Something about blessing and writing

Something about blessing and writing

Last Sunday morning, we had a ‘Blessing of the Writers’ at The Big Table. If you’ve never heard of one of those, fret not – neither had we. But we figured that if you could have a ‘Blessing of the Fleet‘ or a ‘Blessing of the Pets’ in different traditions, then surely conferring a blessing on a bunch of writers seeking to encourage people in Jesus seems not only reasonable but appropriate and necessary.

Of the dozen or so that forms our writing collective, nine of us received prayer, blessing and encouragement in a moment that was low on ceremony and high on intent. Those who couldn’t make it because they live outside of Perth or were serving their church community were also encouraged with prayer.

Writing is a curious process. Primarily a solitary pursuit, it often demands deep vulnerability and introspection which, at some point, is thrust into a public arena. That transition can be quite conflicting. We hope that people will read what we’ve written – the intent is to encourage others, so that was always the hope. There’s another part of us, though, that flinches from that light, hoping few notice that you’ve just exposed yourself before an unsuspecting, largely unknown group of readers.

Hence the blessing and hence the collective. Writers who write outside of a vacuum will continually need the fuel of encouragement, affirmation, and the assurance that at least a handful of people are picking up what they’re putting down. I know I do. Not necessarily because I’m deeply insecure, but because writing in this sort of forum drags you to places of exposure and revelation. To be covered and encouraged by the blessing of others in Jesus’ name is to shoot the most potent strain of adrenaline – a strain both life-giving and inspirational.

As we say somewhere on this website, “we write not because we have achieved mastery over something, but because we’re willing to drag our wrestle into the arena. Dragging these things into the light doesn’t reveal our perfection; in many ways, it allows all the flaws to be seen with greater clarity so the journey of strenuous wholeness can continue.”

So, kicking off our year with a blessing made all kinds of sense. Part of the etymology of the term “to bless” is “to add strength to another’s arm”. When we bless one another in Jesus’ name, we build them up and remind them of their sure foundation. We encourage. Not with hot air, but with healthy deposits of courage.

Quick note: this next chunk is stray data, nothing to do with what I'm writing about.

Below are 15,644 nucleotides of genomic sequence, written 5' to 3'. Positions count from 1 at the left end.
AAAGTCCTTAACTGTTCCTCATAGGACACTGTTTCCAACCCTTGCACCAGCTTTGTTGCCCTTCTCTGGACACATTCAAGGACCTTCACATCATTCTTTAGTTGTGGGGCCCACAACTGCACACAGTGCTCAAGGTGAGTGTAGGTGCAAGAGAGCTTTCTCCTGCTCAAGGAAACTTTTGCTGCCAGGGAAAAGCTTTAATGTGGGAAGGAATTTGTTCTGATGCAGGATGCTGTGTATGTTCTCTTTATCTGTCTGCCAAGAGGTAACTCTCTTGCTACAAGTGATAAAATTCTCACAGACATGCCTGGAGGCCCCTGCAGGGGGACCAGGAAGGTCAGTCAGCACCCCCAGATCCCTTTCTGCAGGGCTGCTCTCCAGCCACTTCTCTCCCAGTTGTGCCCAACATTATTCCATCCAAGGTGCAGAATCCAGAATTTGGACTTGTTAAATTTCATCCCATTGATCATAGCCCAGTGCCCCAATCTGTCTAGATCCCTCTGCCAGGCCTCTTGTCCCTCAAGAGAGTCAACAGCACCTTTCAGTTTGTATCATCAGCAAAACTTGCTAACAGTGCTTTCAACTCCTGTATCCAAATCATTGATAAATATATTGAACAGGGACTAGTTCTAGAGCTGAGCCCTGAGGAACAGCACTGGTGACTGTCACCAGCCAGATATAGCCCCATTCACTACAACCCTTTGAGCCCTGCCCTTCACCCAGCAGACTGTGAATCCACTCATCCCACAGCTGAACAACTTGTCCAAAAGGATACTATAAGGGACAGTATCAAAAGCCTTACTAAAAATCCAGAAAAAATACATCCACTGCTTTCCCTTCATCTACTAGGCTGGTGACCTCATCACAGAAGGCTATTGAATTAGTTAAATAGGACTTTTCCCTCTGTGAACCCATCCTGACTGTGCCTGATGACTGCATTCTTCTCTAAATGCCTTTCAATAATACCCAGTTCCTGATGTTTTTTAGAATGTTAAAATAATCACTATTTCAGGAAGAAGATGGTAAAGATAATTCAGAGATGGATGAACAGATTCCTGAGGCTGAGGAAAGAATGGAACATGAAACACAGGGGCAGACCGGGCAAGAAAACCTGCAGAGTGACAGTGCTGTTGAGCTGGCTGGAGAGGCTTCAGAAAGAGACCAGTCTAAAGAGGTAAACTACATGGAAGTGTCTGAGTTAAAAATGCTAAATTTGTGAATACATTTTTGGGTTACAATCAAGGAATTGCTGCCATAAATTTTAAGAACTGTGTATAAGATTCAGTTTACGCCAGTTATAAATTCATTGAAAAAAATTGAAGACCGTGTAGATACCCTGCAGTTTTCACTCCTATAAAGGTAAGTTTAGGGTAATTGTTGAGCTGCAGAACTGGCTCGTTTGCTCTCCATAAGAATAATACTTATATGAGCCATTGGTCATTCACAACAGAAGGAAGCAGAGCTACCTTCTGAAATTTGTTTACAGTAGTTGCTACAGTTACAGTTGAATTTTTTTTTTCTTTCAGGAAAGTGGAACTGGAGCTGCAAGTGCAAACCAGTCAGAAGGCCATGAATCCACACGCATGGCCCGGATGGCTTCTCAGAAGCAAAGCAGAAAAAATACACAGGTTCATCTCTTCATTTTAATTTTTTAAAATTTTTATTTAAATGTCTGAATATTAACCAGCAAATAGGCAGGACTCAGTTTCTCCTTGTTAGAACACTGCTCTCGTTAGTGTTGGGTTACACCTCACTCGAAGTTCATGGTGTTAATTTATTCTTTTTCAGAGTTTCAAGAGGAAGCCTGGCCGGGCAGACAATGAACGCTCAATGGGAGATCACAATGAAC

Mark Twain said that he ‘could live for two months on one good compliment’. That’s an extremely good compliment, but a word of encouragement can be like oxygen for the soul; it strengthens the arm of another.

I sat in a meeting a little while back and saw someone mercilessly mock the idea of another. While I’m thankful that others rushed to scaffold the discouragement, what I witnessed was breath being kicked out of another. I don’t think it was the intent of the mocker, but it was the visible result.

This is un-blessing; it withdraws, and it weakens the arm of another leaving them less equipped, less sure, and with less courage to complete the work ahead of them.

The beautiful and scary thing is that we get to choose whether we are a blesser or an un-blesser; an arm-strengthener or an arm-weakener.

Last Sunday was an overt declaration and invocation of blessing but each of us, each day, have opportunities to talk up or down. Or to remain silent, doing neither.

As followers of Jesus, we want to be increasingly intentional in cultivating the Rhythm of Blessing in and around us, recognising that as beneficiaries of God’s outrageous gift of grace in Jesus, we have had extravagant blessing lavished upon us. We pattern Jesus’ rhythm when we seek to bless and be a blessing to others.

Sunday was a small, intentional expression of that rhythm in action and it tasted good. Like honey on the lips and oxygen to the soul.


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  1. 1

    Hi Simon, thank you to all of the writers! Some of your blogs go out to our clients on a weekly basis. It encourages without preaching. Betsy

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